By Casey Macker
According to Aloha 2/Vertical Urge Board Shop Manager Brent Adams in Raleigh, North Carolina, clothing lines from newer companies such as Volcom and Ezekiel have had the most substantial impact on sales over the last two years: “These companies are gaining popularity around here due to their association with a wider range of board sports.” Furthermore, Adams notes that surf clothing in general has been steadily gaining popularity, and the demand for hardgoods in particular has gone up.
“Wetsuits by manufacturers such as Billabong and Rip Curl have been consistently gaining momentum over the last few seasons,” adds Adams.
Down the coast in Myrtle Beach, South Carolina, Wallerbears Surf and Sport Manager Jamie Bessinger has been helping facilitate Wallerbears’ expansion into new locations. In the last six months alone, Wallerbears has opened three new shops in the region. Bessinger says the new shops will be accommodating the increasing demand for both women’s surf clothing and juniors lines from companies such as Rusty, Quiksilver, and Billabong. The shops will also be carrying local lines such as WRV and Surf The Earth. Aside from expanding to new locations, Bessinger says that their Myrtle Beach shop has seen a steady increase in board sales¿a trend she hopes will carry over into the new locations.
In Tybee Island, Georgia, High Tide Surf Shop Owner Tim Malins says he has also had big success with both the women’s and juniors’ lines. “The demand for these lines has actually doubled our business in the last few years,” says Malins. As a result, he has dedicated an entire floor to nothing but women’s lines.
High Tide Surf Shop has also seen sales rise in longboards and other equipment directly related with surfing. Furthermore, he has begun to do more service and maintenance in the areas of ding repair and removable fin systems. Malins is finding that people who had previously purchased their boards with glassed-on fins now want to have the removable fins installed. Although he gets most of his business from locals, Malins also feels he should acknowledge an expanding local tourist economy and the local colleges for recent growth in his business.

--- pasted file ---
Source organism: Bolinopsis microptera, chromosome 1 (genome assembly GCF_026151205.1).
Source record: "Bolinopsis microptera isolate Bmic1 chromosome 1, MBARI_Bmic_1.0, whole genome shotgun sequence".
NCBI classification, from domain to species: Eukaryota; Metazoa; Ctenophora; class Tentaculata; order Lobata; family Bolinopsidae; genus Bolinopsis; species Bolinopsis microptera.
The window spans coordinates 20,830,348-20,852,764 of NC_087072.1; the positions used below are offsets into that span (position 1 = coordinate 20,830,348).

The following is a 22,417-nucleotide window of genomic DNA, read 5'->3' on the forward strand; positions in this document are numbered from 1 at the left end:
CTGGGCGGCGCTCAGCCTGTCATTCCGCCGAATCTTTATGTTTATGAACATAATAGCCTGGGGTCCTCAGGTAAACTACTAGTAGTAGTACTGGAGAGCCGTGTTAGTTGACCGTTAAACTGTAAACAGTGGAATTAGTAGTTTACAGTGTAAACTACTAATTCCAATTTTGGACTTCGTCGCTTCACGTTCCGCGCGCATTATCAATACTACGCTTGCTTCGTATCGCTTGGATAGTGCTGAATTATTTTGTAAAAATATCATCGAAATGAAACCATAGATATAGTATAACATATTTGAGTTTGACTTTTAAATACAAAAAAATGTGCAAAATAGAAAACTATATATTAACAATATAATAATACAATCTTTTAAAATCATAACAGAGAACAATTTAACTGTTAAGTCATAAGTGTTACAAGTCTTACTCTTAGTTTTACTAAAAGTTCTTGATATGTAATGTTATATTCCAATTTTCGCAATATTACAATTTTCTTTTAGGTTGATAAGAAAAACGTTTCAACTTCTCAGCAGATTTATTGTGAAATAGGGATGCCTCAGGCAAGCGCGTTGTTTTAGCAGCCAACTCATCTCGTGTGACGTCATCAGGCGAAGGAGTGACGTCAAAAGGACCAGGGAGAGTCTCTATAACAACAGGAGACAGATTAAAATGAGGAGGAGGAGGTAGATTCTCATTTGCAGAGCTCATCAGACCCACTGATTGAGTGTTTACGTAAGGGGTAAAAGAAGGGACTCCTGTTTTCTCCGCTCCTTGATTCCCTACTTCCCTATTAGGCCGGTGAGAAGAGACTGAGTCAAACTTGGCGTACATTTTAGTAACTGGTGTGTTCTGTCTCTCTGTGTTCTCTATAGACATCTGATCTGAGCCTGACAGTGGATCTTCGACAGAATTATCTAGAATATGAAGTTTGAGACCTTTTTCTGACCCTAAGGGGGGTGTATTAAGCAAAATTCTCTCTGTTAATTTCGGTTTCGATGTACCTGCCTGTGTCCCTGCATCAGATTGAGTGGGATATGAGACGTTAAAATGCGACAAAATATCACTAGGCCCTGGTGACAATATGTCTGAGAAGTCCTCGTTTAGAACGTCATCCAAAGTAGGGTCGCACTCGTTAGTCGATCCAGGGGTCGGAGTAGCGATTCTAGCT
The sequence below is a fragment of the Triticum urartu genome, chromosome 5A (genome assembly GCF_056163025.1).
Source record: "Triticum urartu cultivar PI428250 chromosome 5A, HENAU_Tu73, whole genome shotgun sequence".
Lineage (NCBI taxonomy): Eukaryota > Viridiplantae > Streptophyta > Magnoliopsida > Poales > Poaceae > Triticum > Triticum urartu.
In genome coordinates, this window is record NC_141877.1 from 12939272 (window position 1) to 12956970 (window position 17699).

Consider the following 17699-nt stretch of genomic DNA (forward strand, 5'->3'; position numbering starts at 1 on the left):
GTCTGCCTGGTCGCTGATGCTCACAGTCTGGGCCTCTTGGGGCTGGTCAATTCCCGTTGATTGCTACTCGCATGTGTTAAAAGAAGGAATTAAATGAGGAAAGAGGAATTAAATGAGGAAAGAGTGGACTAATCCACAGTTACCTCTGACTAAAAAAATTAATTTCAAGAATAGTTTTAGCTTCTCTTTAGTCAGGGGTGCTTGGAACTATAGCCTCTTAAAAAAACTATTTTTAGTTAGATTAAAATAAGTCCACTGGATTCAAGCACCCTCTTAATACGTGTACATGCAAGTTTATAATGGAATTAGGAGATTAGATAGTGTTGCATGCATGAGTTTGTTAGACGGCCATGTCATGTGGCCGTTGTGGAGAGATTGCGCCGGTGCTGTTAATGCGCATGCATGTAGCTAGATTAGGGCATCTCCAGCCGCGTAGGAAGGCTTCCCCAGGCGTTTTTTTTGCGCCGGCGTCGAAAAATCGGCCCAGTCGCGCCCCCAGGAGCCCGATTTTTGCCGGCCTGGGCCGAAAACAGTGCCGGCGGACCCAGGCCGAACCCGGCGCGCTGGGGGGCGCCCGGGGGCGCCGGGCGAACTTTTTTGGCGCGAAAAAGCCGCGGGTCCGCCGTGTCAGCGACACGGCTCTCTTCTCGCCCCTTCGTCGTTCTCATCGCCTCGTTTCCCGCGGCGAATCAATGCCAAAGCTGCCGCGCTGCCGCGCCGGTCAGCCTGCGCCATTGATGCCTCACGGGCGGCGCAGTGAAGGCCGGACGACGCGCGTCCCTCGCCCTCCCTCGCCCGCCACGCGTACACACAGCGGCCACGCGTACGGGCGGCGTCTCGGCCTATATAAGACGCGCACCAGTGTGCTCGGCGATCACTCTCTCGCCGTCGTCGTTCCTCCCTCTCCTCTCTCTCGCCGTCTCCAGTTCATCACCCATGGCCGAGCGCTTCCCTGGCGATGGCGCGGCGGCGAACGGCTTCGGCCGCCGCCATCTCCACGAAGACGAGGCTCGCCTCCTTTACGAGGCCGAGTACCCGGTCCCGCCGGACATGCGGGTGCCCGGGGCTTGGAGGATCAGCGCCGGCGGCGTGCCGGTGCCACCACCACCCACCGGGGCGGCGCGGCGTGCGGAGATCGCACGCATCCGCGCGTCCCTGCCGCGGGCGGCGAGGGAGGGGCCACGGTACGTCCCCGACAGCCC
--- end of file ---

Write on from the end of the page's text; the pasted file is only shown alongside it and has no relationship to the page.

Edna Robles, owner of Surf Line Surf Shop in Puerto Rico, also believes in maintaining a diverse shop mix. She says that over the last few years it has become increasingly important to keep a close eye on trends in both the community and the industry. She has found that lines such as Local Motion, World Jungle, and Counter Culture are most critical to business. Furthermore, clothing companies that use prints of photos in their designs, such as Aaron Chang and local company Frente Frio, are also making major contributions to shop sales. People are investing in surf clothing, not only for image, but also for the quality from the major manufacturers.
“People are willing to pay the extra dollar for clothing that will last,” says Robles.
Lokomalik in Cidra, Puerto Rico has been in business for two and a half years. Owner José Melendez Martinez, owner of the shop, informs us that the whole surfing image has taken off. Commercials in Puerto Rico, Martinez says, are showing a lot of surf influence: “Even Ford has a commercial with surfing in it.” He adds that the surfing image is becoming increasingly popular, and it has resulted in high clothing sales.
Martinez explains he’s doing well selling all the major brands. He points out that surf clothing is becoming increasingly popular with the rap music industry in Puerto Rico: “Rappers are dressing like surfers.” Clothing sales have been so positive for Martinez that he has opened up another store.
Jan Benegas, manager of Playero in San Juan, Puerto Rico, confirms the fashion craze. “The majority of sales are in clothing,” he says, adding that apparel sales increase with tourism as well. Currently, tthey are in the slow season¿board sales are low, but clothing sales are staying strong.